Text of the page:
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BW Businessworld

Point, Smile, Shoot

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What do President Barack Obama, Deepika Padukone, Ellen DeGeneres, Narendra Modi and you have in common? What’s plastered all over Instagram, Facebook and Twitter? What has become the stuff of advertisements and the butt of jokes?

The not-so-humble selfie, of course; that phenomenon born of the marriage of smartphone cameras and social networks; that silly word granted acceptance by the Oxford English Dictionary; that unstoppable epidemic of self-shots. Go where you will — even outer space — you can’t escape the almighty selfie. There are sexy sporty selfies, artistically morose selfies, plain happy selfies and bizarre selfies. One man took a selfie on a train track while he was getting kicked by the conductor. If young people do the selfie thing, older folks are just as eager. Even pets have caught the selfie bug!

So what’s happening here, exactly? Is this selfitis a mass mental disorder? Or have we just become a self-obsessed species? Is the selfie just one expression from the ‘Me Generation’ or is it natural, given the tools, that we should love pictures of ourselves?

Whatever it is, the phenomenon is causing various selfie-related products to make an appearance. Front cameras on phones are upping the megapixel count, and there are innovations like a swivelling camera just for that selfie. Unnerving products like a selfie-taking bathroom mirror are being invented. The Self-Enhancing Live Feed Image Engine (S.E.L.F.I.E.) is a mirror with a camera in the cabinet. You stand in front of it, and when you smile, it takes a picture. A set of lights come on to prepare you, and of course, light you up. From there, it’s straight to your social network; after all, your friends need to know how you look this particular morning.

Selfie apps are beginning to make their way to app stores. CamMe, by Israeli firm PointGrab, is an example. You place the iOS device and go off to your position. When you’re ready, you raise your hand and make a fist, the timer activates and you have yourself a photo. The same thing can be done with phones that let you use voice commands such as in Samsung Galaxy phones. Regular cameras, of course, have always used timers.

Selfies and the way we project ourselves on social networks seem to have become so important that people may now undergo plastic surgery to make themselves look just right for that profile shot. The case of a woman who spent $15,000 on selfie surgery has already become old hat. If this isn’t narcissism, what is? It isn’t, says Anisha Motwani, director and chief marketing officer, Max Life Insurance. Speaking at the launch of the BW | Businessworld Marketing Whitebook and a special session on marketing to the selfie generation, she said: “Self-love is not the same thing as narcissism. It’s only natural for humans to love themselves — before they expect others to love them.”

The selfie-taking generation has been ridiculed for being thoroughly self-absorbed and self-indulgent, but Motwani explains that far from being the same thing as wanting to be on Page 3, it’s just about nurturing the self. “Isn’t it (taking selfies) about self-exploration and seeking self-identity,” asks Motwani, pointing out that at one time, one only posed for a photograph, picture-perfect smile in place, but today, with selfies, it is about transparency and openness. Also implicit is some kind of vulnerability. “When you take your pictures, you are exposing yourself. It’s about reality and emotion, and letting it be seen. It’s real, not staged,” says Motwani.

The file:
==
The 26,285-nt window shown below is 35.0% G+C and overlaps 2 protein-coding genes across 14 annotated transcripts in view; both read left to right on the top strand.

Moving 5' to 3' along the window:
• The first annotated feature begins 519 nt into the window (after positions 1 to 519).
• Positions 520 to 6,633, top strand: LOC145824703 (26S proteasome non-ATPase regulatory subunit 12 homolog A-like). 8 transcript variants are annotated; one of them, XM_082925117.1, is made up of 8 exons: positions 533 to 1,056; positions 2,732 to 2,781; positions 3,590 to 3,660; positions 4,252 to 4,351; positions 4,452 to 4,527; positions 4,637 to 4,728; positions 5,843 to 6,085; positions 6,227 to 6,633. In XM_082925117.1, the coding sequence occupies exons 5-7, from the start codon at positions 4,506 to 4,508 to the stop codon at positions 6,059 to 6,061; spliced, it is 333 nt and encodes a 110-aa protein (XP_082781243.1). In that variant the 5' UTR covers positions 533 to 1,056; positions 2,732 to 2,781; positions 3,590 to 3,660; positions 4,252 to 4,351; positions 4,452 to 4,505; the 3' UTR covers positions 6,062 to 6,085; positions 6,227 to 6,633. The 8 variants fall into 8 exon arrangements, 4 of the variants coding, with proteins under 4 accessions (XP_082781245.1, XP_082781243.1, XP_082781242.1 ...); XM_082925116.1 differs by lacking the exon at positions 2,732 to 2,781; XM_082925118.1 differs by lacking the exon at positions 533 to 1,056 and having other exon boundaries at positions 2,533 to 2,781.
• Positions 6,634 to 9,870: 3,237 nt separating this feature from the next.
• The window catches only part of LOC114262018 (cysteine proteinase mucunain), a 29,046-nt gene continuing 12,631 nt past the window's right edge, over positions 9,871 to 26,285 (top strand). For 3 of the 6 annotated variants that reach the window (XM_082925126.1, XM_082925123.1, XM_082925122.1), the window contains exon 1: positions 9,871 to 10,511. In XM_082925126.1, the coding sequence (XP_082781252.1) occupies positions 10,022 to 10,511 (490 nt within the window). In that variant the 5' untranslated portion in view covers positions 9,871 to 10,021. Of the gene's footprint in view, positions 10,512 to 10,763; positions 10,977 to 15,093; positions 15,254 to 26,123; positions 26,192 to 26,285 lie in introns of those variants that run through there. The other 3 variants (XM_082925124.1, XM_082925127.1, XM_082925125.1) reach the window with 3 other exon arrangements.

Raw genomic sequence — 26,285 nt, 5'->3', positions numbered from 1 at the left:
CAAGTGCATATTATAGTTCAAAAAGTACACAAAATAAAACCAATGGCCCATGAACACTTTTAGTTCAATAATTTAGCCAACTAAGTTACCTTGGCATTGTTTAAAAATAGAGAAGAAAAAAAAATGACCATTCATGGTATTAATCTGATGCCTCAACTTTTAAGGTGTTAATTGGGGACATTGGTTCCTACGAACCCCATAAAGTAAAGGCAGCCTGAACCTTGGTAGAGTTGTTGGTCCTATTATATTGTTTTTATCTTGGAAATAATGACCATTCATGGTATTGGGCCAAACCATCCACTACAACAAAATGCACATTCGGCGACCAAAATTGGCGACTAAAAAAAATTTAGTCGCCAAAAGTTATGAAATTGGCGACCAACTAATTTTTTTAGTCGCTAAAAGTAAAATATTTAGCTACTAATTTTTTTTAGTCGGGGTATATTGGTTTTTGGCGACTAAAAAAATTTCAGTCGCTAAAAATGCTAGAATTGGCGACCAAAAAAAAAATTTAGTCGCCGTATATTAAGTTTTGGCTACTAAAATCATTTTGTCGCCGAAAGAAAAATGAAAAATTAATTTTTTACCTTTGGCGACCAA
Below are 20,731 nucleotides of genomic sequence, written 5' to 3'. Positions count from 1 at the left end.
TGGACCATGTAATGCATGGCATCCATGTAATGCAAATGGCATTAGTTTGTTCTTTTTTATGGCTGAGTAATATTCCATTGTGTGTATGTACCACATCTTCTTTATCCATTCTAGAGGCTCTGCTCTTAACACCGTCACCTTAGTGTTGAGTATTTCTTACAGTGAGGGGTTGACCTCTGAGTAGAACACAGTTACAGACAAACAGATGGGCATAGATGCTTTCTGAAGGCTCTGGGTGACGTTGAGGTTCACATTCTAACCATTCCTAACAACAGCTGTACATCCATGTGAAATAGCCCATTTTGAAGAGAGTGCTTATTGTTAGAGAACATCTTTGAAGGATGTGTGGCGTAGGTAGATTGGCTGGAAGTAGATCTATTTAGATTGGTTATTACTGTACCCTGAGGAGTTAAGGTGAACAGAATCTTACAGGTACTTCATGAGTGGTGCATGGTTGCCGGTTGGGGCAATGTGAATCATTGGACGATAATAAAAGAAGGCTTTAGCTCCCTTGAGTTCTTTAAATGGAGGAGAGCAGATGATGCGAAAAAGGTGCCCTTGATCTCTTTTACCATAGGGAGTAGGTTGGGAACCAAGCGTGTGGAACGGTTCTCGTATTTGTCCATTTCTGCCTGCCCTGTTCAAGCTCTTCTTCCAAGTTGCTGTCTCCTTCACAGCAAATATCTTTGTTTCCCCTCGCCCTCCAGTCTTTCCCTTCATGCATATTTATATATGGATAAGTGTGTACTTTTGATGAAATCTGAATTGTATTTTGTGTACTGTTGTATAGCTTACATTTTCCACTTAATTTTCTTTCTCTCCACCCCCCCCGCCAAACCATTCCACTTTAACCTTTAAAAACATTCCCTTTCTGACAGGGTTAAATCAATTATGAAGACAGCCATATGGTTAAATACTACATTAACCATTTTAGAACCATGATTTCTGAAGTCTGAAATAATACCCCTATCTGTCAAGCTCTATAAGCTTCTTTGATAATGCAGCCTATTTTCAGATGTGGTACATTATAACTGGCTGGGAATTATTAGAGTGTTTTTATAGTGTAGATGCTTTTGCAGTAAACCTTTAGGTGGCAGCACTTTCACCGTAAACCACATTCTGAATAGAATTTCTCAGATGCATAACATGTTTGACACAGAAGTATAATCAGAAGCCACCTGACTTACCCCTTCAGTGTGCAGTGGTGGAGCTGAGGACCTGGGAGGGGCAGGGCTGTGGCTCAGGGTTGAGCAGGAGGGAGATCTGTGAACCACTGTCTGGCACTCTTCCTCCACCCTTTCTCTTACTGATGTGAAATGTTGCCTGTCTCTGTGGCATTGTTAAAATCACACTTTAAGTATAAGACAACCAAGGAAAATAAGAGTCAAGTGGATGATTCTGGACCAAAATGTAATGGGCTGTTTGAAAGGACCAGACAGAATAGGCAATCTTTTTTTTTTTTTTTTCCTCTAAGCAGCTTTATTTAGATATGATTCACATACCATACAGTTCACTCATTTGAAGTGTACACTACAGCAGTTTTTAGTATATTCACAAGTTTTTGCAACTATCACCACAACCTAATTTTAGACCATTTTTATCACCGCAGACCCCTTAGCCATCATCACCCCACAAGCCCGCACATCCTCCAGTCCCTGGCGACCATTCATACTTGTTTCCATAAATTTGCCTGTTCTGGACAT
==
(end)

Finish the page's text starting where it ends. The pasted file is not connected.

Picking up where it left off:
Alok Bharadwaj, senior vice-president, Canon India, disagrees somewhat and thinks selfie takers often have a clear agenda, such as is the case with celebrities who want to further their fame. And it’s quite clear that they want something for that selfie. “A selfie with no comments is a very bad selfie,” he quips, pointing to another aspect of portraits that he calls ‘elsies’ or the activity around the discussion of someone else’s selfies. There is also the ‘wefie’, when a group takes a self-shot. “The reason is communication and networking,” he says.

Former Samsung India mobile and IT country head Vineet Taneja says about 10 million people in India are able to take selfies, given the kind of smartphones and activity on Facebook. Nevertheless, it’s time for marketers to sit up and take notice of the selfie movement. Many are already doing so, given the number of selfie-based ads. Beyond this, there is, however, a need to understand the behaviour, and what causes it so that communication to this generation of selfie-takers can be shaped. One way to use selfies in marketing, says Motwani, is to build them into recommendations and reviews in an age when social endorsement has become so important.

“Most organisations are doing so much in the digital space. But how do I build opinions and reviews, and broadcast them in real time? That’s how selfies can be used,” says Motwani. “For some industries, it is easier. Like the fashion and cosmetics industries; you can crowdsource images with beautiful skin types and use them. If you were to get selfies of people showing that they love their life, and use them, it would create influence,” she says. What is the future of the selfie? Bharadwaj believes we could soon see the ‘dronie’, with drones taking photographs. Will the selfie madness ever end and, if so, when? Not any time soon, by the looks of it. For now, the selfie phenomenon is gathering momentum and it seems no one is immune. 

(This story was published in BW | Businessworld Issue Dated 30-06-2014) ]]>